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Here’s why you need to make full disclosure to health insurer

Jan 09, 2019

We are seeing steep escalation of medical costs making it unaffordable for many to opt for quality treatments. Health insurance plays a critical role in case of any unforeseen medical exigency. To have an appropriate and uninterrupted health cover, it is vital for you to make proper disclosure to your insurance company.

Here are the stages during which you need to make proper declaration to your health insurer.

Purchase of health insurance

An honest proposal from your end is quite important for the insurance company. The declarations made by you on your health status in the proposal form is the basis on which your insurance company will underwrite your policy, that is, gauge the risk and calculate the premium to cover that risk. Hence, while buying your health insurance policy, it’s important for you to make full disclosures, especially about your health and not just in the present, but also in the past.

How healthy you are or were in the past is a determining factor for the insurance company. For instance, if you had any ailments, say around three to four years before buying the policy, it is considered a pre-existing ailment. Insurers usually apply waiting period or choose to load premium for the pre-existing ailment. Concealing any such facts will amount to misrepresentation or non-disclosure of material facts. Such act may mean that insurer may reject your claim and you will be left with no cover when you need the most.

At the time of claim

There are two ways in which you can make health insurance claim—cashless claim or reimbursement. In case of cashless claim, the insurer and hospitals are connected through a seamless network where the hospital shares all the medical reports and bills with insurer. The policyholder has very little role to play here. However, in case of reimbursement, the policyholder needs to fill the claim form and disclose all the details about the medical treatment.

Necessary original documents like diagnosis report, medical bills, health check-up reports, treatment details, etc., need to be shared with the insurer based on which the claim will be paid. Before lodging the claim, it is essential to be aware of what is covered under your policy terms and conditions. Especially, whether or not your medical condition is related to pre-existing ailment, which may have a certain waiting period for it to be covered or may be excluded for coverage by the insurer.

At the time of renewal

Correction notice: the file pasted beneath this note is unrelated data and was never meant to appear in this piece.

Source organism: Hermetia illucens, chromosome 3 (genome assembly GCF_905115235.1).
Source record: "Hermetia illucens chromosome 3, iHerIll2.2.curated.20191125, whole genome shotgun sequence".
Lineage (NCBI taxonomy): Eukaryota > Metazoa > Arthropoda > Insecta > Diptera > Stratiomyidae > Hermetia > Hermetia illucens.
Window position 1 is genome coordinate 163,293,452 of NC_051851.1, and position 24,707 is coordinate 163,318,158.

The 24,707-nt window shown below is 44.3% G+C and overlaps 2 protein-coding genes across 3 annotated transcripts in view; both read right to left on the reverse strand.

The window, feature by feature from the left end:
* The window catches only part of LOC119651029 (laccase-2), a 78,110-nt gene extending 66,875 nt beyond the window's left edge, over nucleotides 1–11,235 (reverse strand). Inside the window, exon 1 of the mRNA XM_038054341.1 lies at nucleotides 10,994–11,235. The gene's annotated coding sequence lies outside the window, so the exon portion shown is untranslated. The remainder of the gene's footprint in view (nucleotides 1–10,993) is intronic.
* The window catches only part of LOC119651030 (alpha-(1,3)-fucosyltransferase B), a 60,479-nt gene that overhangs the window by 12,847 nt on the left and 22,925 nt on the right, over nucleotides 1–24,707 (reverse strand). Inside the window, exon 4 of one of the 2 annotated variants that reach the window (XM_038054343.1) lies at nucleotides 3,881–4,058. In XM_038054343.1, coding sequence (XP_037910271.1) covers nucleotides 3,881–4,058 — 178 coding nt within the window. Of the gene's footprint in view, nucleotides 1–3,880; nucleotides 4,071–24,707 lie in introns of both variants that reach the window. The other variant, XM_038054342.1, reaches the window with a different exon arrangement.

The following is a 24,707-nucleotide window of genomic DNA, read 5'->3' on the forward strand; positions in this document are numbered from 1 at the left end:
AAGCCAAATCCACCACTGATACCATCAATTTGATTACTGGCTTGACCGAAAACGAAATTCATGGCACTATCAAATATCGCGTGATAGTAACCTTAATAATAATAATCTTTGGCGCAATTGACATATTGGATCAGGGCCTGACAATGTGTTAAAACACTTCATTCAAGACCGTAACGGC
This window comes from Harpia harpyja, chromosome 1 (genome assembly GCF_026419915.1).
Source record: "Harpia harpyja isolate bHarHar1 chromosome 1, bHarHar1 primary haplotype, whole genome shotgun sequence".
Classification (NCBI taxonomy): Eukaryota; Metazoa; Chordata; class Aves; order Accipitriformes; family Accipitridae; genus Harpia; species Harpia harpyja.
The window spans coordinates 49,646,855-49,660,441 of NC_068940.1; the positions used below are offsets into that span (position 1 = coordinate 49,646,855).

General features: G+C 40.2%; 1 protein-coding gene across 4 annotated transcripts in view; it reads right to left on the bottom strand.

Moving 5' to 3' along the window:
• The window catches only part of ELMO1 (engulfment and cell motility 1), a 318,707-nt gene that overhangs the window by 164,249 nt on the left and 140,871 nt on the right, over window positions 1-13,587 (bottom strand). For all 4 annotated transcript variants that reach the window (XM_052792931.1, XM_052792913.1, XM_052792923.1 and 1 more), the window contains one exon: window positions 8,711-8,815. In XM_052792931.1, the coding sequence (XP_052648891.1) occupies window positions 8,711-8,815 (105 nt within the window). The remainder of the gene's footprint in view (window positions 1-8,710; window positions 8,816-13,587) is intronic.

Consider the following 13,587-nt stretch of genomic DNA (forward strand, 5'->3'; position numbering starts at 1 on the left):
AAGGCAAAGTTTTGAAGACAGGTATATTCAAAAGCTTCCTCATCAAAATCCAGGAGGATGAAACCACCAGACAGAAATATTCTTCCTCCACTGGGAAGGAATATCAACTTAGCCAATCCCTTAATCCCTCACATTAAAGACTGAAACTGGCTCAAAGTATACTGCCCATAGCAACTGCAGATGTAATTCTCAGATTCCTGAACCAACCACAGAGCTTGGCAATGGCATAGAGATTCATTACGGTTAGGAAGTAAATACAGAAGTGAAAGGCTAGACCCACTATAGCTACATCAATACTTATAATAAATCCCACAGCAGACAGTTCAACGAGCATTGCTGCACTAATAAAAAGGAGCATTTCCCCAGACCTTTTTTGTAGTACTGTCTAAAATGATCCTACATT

It is always advisable to increase your sum insured and revisit your coverage at the time of renewal keeping in mind medical inflation and your medical needs. If you wish to do so, the insurance company will review your claims history. Be honest about the medical details furnished at the time of renewal to avoid any hassle when you need to make a claim in future.

It is also your responsibility to disclose any health history of the past one year during which you held the policy with the insurer and for which you may not have claimed. Such history is important for the underwriter to decide the increase in sum insured and change your coverage.

It is always advisable to be safe and disclose the facts about your medical history, than be sorry when the policy will be cancelled due to non-disclosure of material facts. Read policy terms and conditions carefully, make full disclosure so that when you or your loved ones are unwell you can focus on nurturing yourself or your loved one back to proper health rather than being worried about paying out of your pocket for any non-disclosure to your insurance company.

Source: Financial Express



Private equity firm True North in talks to buy Max Bupa stake

Dec 18, 2018

Indian private equity firm True North is in talks to buy a majority stake in Max Bupa Health Insurance for INR15bn ($210m).

True North, a mid-market buyout investor, will acquire the entire ownership of Max Group and also a part of Bupa’s holding in the health insurer, reported The Times of India citing people directly aware of the matter.

Analjit Singh-led Max Group is selling its stake as part of a business portfolio reorganisation which would see it focus on the life insurance market through Max Life.

Max Bupa's promoter — Max Group — owns 51% of the company, while Bupa holds 49%, the maximum permissible for foreign investors.

India's health insurance is estimated at around INR380bn in terms of premiums annually.

True North would acquire a majority stake in the health insurer. However, different news organisations carry varying reports that said that the stake would be 51% or 80%, with Bupa retaining 49% or 20% in the respective outcomes.

The domestic insurance industry, especially health insurance, has seen consolidation deals in the past one year. Safecrop Holdings — a consortium of West-Bridge AIF, Rakesh Jhunjhunwala and Madison Capital — bought Star Health & Allied Insurance Company for INR65bn in August. HDFC Ergo was in talks to buy Apollo Munich in another M&A transaction.

Source: Asia Insurance Review



Foreign reinsurers' branches can now compete along with domestic rivals

Dec 14, 2018

Foreign reinsurers' branches (FRBs) in India will, in a breakthrough move, now be able to bid for reinsurance contracts along with Indian reinsurers. At present, GIC Re is the only active Indian reinsurer.

The much-awaited IRDAI (Reinsurance) Regulations, 2018 issued by IRDAI on 12 December 2018 allow GIC Re to retain the right of first refusal. However, in instances where FRBs offer rates lower than GIC Re and GIC Re cannot match those rates or GIC Re does not exercise its right, FRBs can win those reinsurance contracts.